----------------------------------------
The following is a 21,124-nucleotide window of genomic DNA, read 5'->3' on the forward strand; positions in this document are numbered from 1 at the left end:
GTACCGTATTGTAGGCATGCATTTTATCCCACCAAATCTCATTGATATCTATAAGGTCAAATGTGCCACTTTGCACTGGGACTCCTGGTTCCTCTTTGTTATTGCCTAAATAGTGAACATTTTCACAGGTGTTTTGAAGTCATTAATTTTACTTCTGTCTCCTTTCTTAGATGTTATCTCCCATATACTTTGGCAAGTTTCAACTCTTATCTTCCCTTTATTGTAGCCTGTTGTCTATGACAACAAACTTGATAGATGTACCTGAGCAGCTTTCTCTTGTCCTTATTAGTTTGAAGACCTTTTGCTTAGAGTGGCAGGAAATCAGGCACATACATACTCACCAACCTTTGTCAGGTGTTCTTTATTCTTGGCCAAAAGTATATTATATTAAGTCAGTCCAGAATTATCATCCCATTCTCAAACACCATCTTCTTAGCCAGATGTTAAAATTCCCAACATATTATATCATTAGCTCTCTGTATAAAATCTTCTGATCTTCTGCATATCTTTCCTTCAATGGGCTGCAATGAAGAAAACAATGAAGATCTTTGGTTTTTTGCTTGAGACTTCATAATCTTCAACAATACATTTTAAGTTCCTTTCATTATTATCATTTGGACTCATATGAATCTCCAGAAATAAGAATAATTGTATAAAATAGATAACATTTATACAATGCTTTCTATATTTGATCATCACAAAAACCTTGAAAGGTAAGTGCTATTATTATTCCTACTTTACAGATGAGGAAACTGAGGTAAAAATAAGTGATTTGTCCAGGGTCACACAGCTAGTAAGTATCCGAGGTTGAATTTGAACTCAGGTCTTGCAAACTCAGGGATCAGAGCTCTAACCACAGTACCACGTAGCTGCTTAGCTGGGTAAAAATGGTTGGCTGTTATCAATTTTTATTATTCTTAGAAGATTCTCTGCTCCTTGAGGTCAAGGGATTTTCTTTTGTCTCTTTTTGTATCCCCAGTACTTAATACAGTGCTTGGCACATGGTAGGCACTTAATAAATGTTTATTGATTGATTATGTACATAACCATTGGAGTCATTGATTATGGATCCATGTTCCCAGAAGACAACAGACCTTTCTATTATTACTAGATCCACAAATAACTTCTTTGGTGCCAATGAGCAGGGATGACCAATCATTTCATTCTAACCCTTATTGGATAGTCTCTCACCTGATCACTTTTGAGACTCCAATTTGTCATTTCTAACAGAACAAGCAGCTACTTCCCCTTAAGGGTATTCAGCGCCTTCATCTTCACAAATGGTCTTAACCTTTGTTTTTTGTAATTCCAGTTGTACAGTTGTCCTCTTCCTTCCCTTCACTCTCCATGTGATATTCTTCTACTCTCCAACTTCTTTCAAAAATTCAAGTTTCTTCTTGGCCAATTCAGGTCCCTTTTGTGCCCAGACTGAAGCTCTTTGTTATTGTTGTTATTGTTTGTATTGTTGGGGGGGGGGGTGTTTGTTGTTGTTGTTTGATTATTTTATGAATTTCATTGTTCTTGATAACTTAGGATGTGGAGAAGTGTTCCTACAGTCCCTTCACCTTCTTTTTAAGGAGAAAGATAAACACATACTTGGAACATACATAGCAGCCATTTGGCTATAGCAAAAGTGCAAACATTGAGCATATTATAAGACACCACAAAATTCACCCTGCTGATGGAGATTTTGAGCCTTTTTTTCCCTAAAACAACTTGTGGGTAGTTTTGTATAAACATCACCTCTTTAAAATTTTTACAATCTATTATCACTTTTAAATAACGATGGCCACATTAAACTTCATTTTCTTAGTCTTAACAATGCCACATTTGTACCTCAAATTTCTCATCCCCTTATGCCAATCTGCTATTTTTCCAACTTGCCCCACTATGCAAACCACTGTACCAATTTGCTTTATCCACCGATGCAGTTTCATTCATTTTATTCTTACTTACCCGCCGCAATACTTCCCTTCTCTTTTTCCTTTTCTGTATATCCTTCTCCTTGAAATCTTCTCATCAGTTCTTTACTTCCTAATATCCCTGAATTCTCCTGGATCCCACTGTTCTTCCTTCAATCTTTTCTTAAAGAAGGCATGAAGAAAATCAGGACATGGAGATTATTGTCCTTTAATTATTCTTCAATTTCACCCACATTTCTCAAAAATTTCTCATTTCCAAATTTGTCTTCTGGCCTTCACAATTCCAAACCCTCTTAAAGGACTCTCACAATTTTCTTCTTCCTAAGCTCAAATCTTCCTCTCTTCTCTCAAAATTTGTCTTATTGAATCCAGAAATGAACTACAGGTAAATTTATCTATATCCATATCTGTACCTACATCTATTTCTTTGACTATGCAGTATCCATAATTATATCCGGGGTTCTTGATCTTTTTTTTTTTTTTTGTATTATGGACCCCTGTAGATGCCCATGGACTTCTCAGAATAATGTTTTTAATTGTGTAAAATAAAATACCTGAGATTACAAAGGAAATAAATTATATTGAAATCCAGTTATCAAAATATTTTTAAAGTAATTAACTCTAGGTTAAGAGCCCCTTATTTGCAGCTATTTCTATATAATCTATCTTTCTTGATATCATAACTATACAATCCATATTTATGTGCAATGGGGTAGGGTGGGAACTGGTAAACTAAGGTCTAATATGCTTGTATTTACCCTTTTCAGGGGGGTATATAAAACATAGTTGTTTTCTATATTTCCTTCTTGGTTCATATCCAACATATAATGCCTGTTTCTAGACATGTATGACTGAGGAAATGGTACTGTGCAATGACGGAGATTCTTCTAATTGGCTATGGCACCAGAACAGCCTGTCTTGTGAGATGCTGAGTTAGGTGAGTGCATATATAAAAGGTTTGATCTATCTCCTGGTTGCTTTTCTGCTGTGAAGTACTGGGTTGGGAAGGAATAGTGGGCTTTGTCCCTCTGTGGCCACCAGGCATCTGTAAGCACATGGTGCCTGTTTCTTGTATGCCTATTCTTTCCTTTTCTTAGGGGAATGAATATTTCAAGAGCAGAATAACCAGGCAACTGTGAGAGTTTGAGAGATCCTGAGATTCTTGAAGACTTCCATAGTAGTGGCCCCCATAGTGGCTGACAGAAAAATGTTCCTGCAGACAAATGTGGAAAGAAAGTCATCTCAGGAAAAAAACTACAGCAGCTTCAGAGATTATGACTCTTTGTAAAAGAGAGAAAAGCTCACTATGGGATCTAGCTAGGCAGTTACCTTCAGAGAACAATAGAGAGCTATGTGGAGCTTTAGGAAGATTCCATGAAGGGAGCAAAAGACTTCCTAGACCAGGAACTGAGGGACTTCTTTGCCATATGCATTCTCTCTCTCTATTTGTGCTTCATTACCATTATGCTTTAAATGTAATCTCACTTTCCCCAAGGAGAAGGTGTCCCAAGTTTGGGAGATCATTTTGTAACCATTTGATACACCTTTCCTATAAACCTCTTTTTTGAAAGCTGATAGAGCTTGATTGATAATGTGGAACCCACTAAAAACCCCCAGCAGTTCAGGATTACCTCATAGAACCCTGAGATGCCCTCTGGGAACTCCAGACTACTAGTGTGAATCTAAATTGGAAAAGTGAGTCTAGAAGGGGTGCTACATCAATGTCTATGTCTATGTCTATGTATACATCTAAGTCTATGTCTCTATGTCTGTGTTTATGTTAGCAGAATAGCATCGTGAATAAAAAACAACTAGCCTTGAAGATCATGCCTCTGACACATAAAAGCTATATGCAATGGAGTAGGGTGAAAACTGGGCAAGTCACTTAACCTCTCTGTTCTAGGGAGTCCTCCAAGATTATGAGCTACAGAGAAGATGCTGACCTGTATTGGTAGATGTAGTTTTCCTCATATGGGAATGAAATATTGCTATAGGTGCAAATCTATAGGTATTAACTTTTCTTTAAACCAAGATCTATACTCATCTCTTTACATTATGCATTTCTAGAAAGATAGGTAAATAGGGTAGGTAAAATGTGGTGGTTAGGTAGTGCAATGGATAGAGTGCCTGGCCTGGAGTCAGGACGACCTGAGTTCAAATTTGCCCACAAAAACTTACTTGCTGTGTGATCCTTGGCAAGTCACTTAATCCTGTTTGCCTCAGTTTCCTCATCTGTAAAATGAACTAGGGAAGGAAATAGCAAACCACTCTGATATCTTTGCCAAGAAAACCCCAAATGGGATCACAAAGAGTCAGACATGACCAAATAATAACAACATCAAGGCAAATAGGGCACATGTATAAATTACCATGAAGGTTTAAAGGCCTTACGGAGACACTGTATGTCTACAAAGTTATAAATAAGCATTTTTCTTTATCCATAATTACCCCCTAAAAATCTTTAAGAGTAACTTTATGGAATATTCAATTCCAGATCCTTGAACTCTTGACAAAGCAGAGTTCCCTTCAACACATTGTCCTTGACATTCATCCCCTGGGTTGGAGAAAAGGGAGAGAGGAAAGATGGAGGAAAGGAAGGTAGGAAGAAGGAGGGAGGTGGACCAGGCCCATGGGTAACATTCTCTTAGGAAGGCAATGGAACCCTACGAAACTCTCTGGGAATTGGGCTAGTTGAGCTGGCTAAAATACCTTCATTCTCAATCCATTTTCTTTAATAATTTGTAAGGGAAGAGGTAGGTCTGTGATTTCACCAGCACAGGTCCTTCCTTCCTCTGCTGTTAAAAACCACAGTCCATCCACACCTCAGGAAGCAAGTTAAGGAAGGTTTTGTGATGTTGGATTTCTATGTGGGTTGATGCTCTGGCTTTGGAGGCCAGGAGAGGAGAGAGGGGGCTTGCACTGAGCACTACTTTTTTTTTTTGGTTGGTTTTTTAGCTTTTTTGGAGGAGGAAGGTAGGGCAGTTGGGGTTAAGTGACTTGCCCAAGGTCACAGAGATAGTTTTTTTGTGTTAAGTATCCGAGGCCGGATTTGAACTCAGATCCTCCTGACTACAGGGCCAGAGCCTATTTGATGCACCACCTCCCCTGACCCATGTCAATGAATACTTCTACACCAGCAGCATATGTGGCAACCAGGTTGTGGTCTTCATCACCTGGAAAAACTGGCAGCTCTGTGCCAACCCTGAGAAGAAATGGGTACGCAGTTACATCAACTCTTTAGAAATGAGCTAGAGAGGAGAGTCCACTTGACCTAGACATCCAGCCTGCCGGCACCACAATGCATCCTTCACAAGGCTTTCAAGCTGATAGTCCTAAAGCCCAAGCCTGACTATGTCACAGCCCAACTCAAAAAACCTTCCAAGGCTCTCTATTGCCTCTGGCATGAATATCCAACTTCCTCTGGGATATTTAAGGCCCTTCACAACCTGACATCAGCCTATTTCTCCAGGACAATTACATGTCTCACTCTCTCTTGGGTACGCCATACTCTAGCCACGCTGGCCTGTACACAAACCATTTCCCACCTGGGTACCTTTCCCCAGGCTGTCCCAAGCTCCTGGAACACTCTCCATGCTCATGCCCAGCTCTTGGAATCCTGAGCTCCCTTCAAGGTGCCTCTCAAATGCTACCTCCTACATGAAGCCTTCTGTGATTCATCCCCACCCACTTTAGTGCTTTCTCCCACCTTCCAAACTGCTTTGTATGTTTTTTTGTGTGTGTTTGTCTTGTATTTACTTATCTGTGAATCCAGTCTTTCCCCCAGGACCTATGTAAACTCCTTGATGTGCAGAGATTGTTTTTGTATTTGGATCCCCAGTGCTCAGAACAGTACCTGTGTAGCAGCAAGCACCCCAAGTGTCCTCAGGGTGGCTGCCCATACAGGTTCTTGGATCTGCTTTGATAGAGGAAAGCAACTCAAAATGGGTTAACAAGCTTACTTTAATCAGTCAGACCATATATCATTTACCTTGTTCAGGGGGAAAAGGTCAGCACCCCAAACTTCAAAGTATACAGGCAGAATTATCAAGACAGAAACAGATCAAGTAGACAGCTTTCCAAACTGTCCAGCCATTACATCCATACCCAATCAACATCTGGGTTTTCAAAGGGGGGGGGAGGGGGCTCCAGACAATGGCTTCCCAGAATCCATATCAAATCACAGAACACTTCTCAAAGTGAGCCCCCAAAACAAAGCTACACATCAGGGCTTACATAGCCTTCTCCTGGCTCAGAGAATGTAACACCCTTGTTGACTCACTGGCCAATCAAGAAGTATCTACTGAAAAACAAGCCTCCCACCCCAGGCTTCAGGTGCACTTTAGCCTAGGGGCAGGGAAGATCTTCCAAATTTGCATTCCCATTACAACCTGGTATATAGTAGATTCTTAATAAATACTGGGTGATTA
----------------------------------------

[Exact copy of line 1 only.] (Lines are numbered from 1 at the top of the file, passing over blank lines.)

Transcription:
The following is a 21,124-nucleotide window of genomic DNA, read 5'->3' on the forward strand; positions in this document are numbered from 1 at the left end: